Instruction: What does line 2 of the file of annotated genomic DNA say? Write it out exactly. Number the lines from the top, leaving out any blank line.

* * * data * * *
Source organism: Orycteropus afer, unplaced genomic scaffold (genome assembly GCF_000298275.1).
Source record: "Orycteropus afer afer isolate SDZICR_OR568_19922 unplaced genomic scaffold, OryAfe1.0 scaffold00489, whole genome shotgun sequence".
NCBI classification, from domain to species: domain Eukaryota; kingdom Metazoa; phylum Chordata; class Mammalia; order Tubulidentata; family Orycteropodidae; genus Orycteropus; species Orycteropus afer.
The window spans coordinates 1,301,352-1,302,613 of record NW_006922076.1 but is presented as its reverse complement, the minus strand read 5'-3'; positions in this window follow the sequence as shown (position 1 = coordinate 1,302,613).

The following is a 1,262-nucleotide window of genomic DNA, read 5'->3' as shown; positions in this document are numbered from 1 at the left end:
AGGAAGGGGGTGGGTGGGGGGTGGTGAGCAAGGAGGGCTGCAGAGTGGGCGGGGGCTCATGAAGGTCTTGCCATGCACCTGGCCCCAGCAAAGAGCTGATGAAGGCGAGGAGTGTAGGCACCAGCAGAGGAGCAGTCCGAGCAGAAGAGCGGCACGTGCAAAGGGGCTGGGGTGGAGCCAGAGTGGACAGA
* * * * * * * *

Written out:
Source record: "Orycteropus afer afer isolate SDZICR_OR568_19922 unplaced genomic scaffold, OryAfe1.0 scaffold00489, whole genome shotgun sequence".